Some contend that homosexuality is permissible. The problem with this is that a marriage is only valid when a man marries a woman. Since two men or two women cannot marry each other, and since intercourse is only lawful within a marriage, homosexuality is not permitted. The other reason why homosexuality is not allowed is because such a union removes the procreative aspect of the sexual act from the realm of possibility (CCC 2357).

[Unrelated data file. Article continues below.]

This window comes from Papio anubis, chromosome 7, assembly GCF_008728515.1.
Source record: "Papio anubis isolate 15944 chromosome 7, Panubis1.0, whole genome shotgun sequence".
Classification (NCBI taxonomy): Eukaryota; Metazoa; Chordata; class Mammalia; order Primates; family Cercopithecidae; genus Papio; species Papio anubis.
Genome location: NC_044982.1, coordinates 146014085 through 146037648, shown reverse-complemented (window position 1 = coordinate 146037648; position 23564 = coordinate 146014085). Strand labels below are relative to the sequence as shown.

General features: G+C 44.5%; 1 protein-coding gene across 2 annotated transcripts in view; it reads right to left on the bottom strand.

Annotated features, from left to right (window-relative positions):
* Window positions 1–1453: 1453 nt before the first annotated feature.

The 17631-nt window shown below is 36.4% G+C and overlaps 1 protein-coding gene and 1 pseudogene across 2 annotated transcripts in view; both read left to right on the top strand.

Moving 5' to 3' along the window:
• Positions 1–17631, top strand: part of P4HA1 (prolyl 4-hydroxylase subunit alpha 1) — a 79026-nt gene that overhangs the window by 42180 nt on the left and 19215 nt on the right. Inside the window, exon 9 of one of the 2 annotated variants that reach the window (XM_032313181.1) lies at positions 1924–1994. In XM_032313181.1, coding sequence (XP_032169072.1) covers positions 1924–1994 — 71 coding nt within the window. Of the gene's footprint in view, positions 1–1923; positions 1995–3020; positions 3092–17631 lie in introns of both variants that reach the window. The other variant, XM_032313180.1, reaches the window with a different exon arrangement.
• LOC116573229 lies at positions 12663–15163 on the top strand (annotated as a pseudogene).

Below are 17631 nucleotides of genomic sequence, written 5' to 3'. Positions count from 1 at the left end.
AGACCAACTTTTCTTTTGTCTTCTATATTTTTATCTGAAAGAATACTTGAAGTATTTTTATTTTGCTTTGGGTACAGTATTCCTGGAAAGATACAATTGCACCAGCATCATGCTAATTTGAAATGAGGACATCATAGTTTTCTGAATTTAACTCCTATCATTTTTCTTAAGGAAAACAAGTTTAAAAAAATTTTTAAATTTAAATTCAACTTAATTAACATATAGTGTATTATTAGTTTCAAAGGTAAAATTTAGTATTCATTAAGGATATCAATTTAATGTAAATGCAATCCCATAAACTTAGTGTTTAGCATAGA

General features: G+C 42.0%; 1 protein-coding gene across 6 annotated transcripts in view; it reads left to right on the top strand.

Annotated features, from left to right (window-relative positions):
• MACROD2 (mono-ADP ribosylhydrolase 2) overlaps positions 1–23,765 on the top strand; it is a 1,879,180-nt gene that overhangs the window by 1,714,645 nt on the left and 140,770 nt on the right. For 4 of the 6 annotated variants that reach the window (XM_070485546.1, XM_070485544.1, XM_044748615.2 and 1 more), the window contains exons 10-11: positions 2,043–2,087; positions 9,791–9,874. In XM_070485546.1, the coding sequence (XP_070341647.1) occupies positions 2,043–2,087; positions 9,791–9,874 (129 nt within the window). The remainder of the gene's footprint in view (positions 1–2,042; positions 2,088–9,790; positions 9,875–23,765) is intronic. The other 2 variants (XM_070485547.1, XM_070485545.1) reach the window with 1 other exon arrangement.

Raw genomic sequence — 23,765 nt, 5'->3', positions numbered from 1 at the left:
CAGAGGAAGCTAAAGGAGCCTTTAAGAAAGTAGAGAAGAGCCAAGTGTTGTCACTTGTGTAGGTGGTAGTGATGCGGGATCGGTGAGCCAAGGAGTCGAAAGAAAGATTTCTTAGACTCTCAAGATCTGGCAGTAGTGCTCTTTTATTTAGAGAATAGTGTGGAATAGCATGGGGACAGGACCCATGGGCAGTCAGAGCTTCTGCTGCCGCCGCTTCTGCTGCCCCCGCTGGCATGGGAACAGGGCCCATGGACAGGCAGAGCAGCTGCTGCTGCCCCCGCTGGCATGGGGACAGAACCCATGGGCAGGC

What about couples who experience difficulties in their marriage and seek a divorce? Jesus said: "No human must separate, then, what God has joined together" (Matt. 19:6). Jesus taught that no one could divorce: "Any man who divorces his wife for any cause other than her unfaithfulness, commits adultery if he marries another woman" (Matt. 19:9). Since marriage unites a man and a woman in the eyes of God for life, nothing but death can dissolve the marriage bond (CCC 1639). (Unfaithfulness in the above passage does not permit divorce and remarriage, it only permits couples to separate). There is only one exception, which is called the Pauline Privilege, named after Paul, who wrote that if two unbaptized persons marry, and one thereafter converts, while the other refuses to convert or allow the Christian to live peacefully in his newfound faith, the first marriage is dissolved upon the Christian breaking from his wife and marrying another (1 Cor. 12:17). Divorce is never possible (CCC 2384), although in some cases separation is permitted (CCC 2383). Even though the Church does not permit divorces, the Church does grant annulments. Nullity of marriage is declared when a supposed marriage is declared to be invalid (CCC 1629). Some examples of an invalid marriage include a man or a woman who did not fully and freely consent to marriage, who married when they were already validly married, who married without the intention of having children or without the intention of remaining faithful or staying married for life, a Catholic who married a non-Catholic outside the Catholic Church without a dispensation from the proper Catholic authorities (although two non-Catholics can validly married outside the Catholic Church; the Church discourages "mixed marriages", because it often results in the loss of Catholic faith by the Catholic partner, and because of the fear that children will not be raised Catholic [CCC 1634]), or without the presence of two witnesses, or a couple who never consummated their marriage. When an annulment is given, the man and the woman are free to marry, because through the annulment, the Church declares that they were never truly married in the first place.